Situation highlights bizarre local election rule
George Town independent political candidate Sharon Roulstone has said that she has given up her American citizenship in order to seek elected office in the Cayman Islands during the May general election.
“I surrendered my US passport [on 31 January] after I filled out all the forms,” Ms Roulstone said last week. “I have one passport; that is the Cayman Islands passport.”
Ms Roulstone has lived in the Cayman Islands her entire life. She was born here, the child of an American father and a Caymanian mother. Aside from a one-year stint away in Texas when she was a child and a year of college in Virginia, she has never lived anywhere else.
Giving up US citizenship was a requirement for Roulstone prior to nomination day on 27 March if she wished to be eligible to run for office, although she admits that back in her teenage years she might not have made the same decision.
“There was nothing when I was a teen in Cayman … not much to do,” she said. “So I was very upset, I said to my father ‘you’re an American citizen, you could take us away from here and we could have better opportunities’. He put his finger up at me and said ‘you live in the best place in the world and we are never leaving’. Remembering that gave me the go ahead that it was OK to renounce [my US citizenship].”
According to US law, any child born to an American parent anywhere in the world can automatically apply to receive American citizenship and Ms Roulstone was granted US citizenship in that manner. However, being born in the Cayman Islands added another wrinkle for Ms Roulstone’s 2013 general election candidacy.
Section 61(2)(b) of the Constitution qualifies a person for elected membership in the Legislative Assembly if that person has a close family connection with the Cayman Islands and is a British Overseas Territories citizen. According to the section, the person can qualify to stand for election if they were born outside the Cayman Islands, had at least one parent or grandparent born in the Cayman Islands and who is Caymanian and “who at the date of his her nomination for election possesses no other citizenship save for any right he or she may have to some other citizenship by virtue of his or her birth outside the Cayman Islands”.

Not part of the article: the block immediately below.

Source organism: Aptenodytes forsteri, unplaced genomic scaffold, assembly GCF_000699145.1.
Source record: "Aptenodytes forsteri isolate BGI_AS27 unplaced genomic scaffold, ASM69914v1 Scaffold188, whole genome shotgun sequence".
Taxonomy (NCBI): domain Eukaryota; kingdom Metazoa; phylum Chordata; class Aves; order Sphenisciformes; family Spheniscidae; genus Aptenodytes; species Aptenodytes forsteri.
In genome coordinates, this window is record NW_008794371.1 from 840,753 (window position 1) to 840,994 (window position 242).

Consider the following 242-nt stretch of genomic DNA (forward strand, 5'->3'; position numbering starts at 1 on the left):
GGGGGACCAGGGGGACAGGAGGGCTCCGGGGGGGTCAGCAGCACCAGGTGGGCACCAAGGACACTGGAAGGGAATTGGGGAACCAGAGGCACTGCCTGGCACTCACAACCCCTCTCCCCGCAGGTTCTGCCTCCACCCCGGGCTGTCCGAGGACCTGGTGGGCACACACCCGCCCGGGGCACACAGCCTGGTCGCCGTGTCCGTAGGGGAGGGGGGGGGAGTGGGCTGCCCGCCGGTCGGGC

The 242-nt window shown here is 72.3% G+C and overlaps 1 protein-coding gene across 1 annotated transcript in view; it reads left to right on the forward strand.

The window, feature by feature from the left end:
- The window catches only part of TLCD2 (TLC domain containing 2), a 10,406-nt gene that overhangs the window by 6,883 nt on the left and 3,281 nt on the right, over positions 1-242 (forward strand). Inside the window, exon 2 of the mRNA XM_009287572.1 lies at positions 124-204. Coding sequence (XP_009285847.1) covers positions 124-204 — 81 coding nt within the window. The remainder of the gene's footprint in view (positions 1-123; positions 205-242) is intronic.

So, Ms Roulstone, having been born in the Cayman Islands, could not keep her US passport and citizenship and run for local office, while someone else who was born outside Cayman but with the requisite family connections, could maintain that citizenship.
One such individual is her older sister, who was born outside the Cayman Islands and who at one point had to get a work permit and eventually be granted Caymanian status via application. Yet, Ms Roulstone said her sister could run for office while keeping her US citizenship and she cannot.
“She was not regarded as Caymanian [at the time] but now, under the Constitution, she complies with section 61(2)(b),” Ms Roulstone said. “She has another citizenship as a right by virtue of her birth abroad, so she could run for office in Cayman – more qualified than I could – yet, I was chairman of the immigration board when my sister had to have a work permit.”
Ironies aside, Ms Roulstone said she was happy to give up her US citizenship for a chance to serve. The application to renounce her citizenship also allowed her to do a bit more research into her family background.
“I thought I was actually a seventh generation Caymanian because I could only trace back to [the] Thompson [family] on my maternal grandmother’s side. But I found that my lineage actually goes all the way back to the Edens. I’m very proud of that heritage.”
Any relation to current Bodden Town MLA and potential political party opponent Anthony Eden?
“Probably,” Ms Roulstone said. “I’ll proudly own him, though he may not do the same for me.”
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